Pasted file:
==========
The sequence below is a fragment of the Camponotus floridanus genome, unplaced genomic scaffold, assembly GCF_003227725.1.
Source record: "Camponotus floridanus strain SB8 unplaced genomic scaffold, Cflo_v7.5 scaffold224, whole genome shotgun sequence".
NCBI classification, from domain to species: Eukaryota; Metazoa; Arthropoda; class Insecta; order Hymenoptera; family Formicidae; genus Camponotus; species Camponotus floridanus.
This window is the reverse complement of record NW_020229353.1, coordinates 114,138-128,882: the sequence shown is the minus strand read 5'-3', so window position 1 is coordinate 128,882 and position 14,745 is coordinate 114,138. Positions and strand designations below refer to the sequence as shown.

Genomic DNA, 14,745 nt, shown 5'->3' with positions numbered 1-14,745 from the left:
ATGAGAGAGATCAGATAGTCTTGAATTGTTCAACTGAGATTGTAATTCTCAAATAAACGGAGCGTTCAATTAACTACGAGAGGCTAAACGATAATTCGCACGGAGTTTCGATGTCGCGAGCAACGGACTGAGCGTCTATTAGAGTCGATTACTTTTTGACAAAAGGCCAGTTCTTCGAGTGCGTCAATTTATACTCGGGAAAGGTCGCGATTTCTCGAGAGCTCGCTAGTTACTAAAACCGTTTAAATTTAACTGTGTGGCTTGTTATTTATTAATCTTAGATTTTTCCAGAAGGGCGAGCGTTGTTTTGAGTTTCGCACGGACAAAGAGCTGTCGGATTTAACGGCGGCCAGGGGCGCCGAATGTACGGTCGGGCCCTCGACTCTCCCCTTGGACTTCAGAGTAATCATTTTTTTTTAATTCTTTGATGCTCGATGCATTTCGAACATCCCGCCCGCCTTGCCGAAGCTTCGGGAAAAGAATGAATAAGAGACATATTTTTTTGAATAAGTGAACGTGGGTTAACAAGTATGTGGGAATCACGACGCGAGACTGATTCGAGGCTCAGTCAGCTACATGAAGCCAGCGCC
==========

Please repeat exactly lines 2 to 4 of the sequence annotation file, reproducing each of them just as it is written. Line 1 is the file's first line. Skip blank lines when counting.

Source record: "Camponotus floridanus strain SB8 unplaced genomic scaffold, Cflo_v7.5 scaffold224, whole genome shotgun sequence".
NCBI classification, from domain to species: Eukaryota; Metazoa; Arthropoda; class Insecta; order Hymenoptera; family Formicidae; genus Camponotus; species Camponotus floridanus.
This window is the reverse complement of record NW_020229353.1, coordinates 114,138-128,882: the sequence shown is the minus strand read 5'-3', so window position 1 is coordinate 128,882 and position 14,745 is coordinate 114,138. Positions and strand designations below refer to the sequence as shown.